Inheritance Taxation and Legislation

Inheritance Taxation and Legislation

Changes in International Inheritance Rules

The European Regulation published in the Official Journal of the European Union on July 27, 2012, came into effect on August 17, 2015 (it took time for each European Union member state to align its own legislation). The Regulation will be applicable in 25 European Union countries (excluding Denmark, the United Kingdom, and Ireland)."

Inheritance Law

Traditionally, there have been two systems for international inheritance matters. In some countries, a single law applies to the entire estate (both movable and immovable assets), such as Germany, Spain, and Italy. In other countries like France, Belgium, or the United Kingdom, assets are subject to the law based on their location. The European Regulation advocated for the principle of inheritance unity.

Before August 17, 2015, in the event of a death abroad, the civil law of the deceased's last habitual residence applied to movable property (bank accounts, artworks), while the laws of the country where the real estate was located applied to real estate (villas, apartments).

After August 17, 2015, the primary criterion for determining applicable law is the deceased's last residence. The purpose of this regulation is to implement the principle of 'one inheritance, one law, one jurisdiction' for all inheritance assets. This criterion determines the law that will be applied to all operations (administration, liquidation, and distribution) related to inheritance.

Choice of Inheritance Law

Adhering to the law concerning the usual place of residence of the deceased at the time of their death can be challenging: each time a person changes their country of residence, it is necessary to review the estate planning. This is why the professio juris, or the possibility to choose the law applicable to the inheritance (either national law or the law of one of the nationalities), is important. From now on, a citizen can select the law governing the entire inheritance according to the nationalities they possess (Article 22, Article 1) (FR: Choix de la loi successorale).

European Certificate of Succession

To expedite the regulation of international inheritance, the European Certificate of Succession (SCE) was introduced. Its purpose is to certify the free movement of proof of succession, inheritance rights, and authorities responsible for managing the inheritance.

This inheritance certificate does not replace the documents of each member state. The models of certificates are the same in any of the member states, and the request for a European Certificate of Succession is made through a standard form at a notary.

Mandatory details include commonly accepted information (the deceased, identification of the heirs). The certificate will indicate marital agreements provided by the deceased, the possible option of accepting or renouncing the inheritance, the powers of the heirs, and, finally, the assets constituting the estate of the deceased.

Representing a simple, clear, and accurate model, this inheritance certificate will facilitate actions related to the regulation of international succession.

Mandatory Share in Inheritance in France

Within the French inheritance system, the concept of a 'heritage reserve' ('la réserve héréditaire') operates, meaning a legally established compulsory share in the inheritance for close relatives. The testator can dispose of only a portion of their 'free estate' ('quotité disponible') at their discretion.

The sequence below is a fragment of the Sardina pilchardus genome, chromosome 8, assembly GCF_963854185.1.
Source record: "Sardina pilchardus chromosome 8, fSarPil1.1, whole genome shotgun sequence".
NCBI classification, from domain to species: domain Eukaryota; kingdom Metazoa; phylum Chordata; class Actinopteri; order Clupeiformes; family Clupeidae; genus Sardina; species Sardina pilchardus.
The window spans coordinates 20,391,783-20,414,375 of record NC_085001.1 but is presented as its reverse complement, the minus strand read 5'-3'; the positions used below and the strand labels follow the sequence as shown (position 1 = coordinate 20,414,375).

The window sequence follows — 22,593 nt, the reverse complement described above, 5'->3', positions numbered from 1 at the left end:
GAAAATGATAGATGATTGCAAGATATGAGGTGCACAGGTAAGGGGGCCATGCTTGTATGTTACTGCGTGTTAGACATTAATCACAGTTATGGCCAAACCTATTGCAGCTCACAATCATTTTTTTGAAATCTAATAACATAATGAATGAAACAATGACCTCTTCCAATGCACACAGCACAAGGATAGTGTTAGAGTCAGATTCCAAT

Calculation of the Compulsory Share in the Inheritance

Number of children

Hereditary reserve

Freely disposable portion

One Child

1/2 of estate

1/2 of estate

Two Children

2/3 of estate

1/3 of estate

Three Children

3/4 of estate

1/4 of estate

A Reminder About Inheritance Tax

The Inheritance Tax (Impôt sur la succession) is levied on heirs in the event of the death of a property owner in France. It is advisable to determine the order of inheritance with a notary at the time of purchasing the property.

A property owner cannot freely appoint an heir, but there are mechanisms to control the inheritance process.

According to French laws, the surviving spouse can be the sole heir or inherit jointly with the deceased's blood relatives. The system of inheritance for blood relatives is based on three principles: order of precedence, degree of kinship, and line. The order of inheritance rights is as follows (each order excludes the subsequent):

  1. Children, grandchildren.
  2. Father, mother, brothers, sisters.
  3. Grandparents.
  4. Other relatives.

It is crucial to meticulously plan the inheritance in advance with the guidance of skilled professionals, particularly to prevent potential conflicts arising from the differences in legal systems across various countries.

Tax Benefits and Rates in the Calculation of Inheritance Tax

Degree of Kinship

Tax Exemption

After deducting the applicable exemptions, the tax rate is applied depending on the kinship of the heir

Spouse, Civil Solidarity Pact (PACS) Partner


Exempt from inheritance tax.

In the case of a gift: application of the progressive scale for direct line inheritance, as indicated below

Each Child, Father, Mother

€100 000

Band of value

Tax rate

Up to 8 072 €

5 %

from 8 072 € to 12 109 €

10 %

from 12 109 € to 15 932 €

15 %

from 15 932 € to 552 324 €

20 %

from 552 324 € to 902 838 €

30 %

from 902 838 € to 1 805 677 €

40 %

over 1 805 677 €

45 %

Brothers, sisters

€15 932

Band of value

Tax rate

Up to 24 430 €

35 %

over 24 430 €

45 %

Nephews, nieces

€7 967


55 %

Relatives up to the fourth degree of kinship

€1 594


55 %

Hiers without a degree of kinship (applicable to cohabitants)

€1 594


60 %

Heirs with Disabilities

€159 325


According to the degree of kinship

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